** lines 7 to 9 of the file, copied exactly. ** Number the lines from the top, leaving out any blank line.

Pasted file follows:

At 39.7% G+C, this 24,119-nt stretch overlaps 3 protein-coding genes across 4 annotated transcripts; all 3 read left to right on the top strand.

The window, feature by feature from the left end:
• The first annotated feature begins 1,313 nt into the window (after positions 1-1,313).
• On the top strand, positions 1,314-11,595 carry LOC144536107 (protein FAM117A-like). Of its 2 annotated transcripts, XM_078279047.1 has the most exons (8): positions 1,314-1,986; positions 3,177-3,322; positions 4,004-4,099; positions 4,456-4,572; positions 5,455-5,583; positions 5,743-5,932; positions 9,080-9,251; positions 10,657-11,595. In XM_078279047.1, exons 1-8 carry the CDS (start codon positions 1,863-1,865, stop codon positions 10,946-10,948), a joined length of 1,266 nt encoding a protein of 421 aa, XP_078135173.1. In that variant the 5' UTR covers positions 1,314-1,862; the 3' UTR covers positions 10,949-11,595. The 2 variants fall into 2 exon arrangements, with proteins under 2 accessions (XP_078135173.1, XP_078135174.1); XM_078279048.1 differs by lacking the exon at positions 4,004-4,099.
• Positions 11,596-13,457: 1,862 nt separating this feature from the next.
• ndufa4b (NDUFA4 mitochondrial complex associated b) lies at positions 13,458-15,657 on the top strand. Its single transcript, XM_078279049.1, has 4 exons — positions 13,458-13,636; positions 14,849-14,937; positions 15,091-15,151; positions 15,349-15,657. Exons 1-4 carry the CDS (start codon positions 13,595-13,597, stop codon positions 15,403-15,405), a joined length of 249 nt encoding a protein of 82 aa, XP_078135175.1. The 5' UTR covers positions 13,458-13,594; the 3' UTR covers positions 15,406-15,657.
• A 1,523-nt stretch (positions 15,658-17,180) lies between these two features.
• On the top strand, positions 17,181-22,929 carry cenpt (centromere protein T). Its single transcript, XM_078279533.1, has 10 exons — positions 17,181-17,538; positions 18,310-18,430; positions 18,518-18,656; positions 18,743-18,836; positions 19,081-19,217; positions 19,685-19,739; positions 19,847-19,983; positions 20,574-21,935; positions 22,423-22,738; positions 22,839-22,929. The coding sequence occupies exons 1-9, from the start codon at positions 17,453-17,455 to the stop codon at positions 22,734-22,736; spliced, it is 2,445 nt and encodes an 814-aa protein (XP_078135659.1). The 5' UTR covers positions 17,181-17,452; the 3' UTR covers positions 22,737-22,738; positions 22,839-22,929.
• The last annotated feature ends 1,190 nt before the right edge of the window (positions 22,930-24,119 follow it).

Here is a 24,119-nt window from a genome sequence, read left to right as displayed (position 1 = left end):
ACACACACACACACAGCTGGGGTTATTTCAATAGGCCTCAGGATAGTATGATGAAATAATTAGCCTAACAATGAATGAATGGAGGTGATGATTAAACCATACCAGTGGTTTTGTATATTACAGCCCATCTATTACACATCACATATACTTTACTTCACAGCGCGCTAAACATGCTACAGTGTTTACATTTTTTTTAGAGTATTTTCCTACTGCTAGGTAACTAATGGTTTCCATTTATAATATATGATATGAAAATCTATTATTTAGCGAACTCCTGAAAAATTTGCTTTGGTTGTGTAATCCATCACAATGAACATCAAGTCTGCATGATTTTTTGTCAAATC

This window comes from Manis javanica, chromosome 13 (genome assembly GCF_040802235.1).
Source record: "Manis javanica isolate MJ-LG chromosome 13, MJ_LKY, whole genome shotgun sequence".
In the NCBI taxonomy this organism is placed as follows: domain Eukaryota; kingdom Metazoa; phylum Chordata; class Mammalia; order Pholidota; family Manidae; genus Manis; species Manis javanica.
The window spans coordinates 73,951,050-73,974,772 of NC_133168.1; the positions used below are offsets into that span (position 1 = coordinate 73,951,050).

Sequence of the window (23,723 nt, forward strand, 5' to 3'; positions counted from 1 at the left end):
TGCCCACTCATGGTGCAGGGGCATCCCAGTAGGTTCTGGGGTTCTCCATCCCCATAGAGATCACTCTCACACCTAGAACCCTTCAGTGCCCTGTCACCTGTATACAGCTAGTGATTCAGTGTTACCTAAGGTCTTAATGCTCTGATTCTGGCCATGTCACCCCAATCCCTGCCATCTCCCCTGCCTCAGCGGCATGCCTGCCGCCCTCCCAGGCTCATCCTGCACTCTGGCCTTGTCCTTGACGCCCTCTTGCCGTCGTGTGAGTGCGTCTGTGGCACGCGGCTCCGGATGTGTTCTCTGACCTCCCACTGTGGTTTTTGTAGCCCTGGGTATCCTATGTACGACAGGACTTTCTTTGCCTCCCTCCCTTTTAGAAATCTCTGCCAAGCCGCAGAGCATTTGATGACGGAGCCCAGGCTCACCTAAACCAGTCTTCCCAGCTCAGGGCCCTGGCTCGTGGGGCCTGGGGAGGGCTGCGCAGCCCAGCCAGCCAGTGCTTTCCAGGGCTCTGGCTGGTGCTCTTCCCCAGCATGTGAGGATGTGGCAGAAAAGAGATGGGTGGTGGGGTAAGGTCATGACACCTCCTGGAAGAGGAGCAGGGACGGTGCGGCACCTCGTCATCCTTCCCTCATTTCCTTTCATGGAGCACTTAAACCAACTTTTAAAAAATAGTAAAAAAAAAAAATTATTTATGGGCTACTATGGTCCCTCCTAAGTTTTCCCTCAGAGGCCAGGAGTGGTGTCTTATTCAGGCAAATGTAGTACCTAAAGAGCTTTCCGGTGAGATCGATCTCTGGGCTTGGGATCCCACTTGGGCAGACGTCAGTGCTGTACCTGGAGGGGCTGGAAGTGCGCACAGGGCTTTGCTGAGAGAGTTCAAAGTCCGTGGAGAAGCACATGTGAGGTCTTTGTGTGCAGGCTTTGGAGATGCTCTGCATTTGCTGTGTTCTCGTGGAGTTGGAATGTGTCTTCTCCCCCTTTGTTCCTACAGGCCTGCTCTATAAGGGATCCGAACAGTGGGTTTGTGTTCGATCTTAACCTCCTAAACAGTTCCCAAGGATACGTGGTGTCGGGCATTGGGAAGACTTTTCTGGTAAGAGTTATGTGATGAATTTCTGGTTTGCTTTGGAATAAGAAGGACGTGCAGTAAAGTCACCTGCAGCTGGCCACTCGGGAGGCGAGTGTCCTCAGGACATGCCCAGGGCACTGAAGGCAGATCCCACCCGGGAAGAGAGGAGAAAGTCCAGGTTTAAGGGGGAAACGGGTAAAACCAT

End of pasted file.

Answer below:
• A 1,523-nt stretch (positions 15,658-17,180) lies between these two features.
• On the top strand, positions 17,181-22,929 carry cenpt (centromere protein T). Its single transcript, XM_078279533.1, has 10 exons — positions 17,181-17,538; positions 18,310-18,430; positions 18,518-18,656; positions 18,743-18,836; positions 19,081-19,217; positions 19,685-19,739; positions 19,847-19,983; positions 20,574-21,935; positions 22,423-22,738; positions 22,839-22,929. The coding sequence occupies exons 1-9, from the start codon at positions 17,453-17,455 to the stop codon at positions 22,734-22,736; spliced, it is 2,445 nt and encodes an 814-aa protein (XP_078135659.1). The 5' UTR covers positions 17,181-17,452; the 3' UTR covers positions 22,737-22,738; positions 22,839-22,929.
• The last annotated feature ends 1,190 nt before the right edge of the window (positions 22,930-24,119 follow it).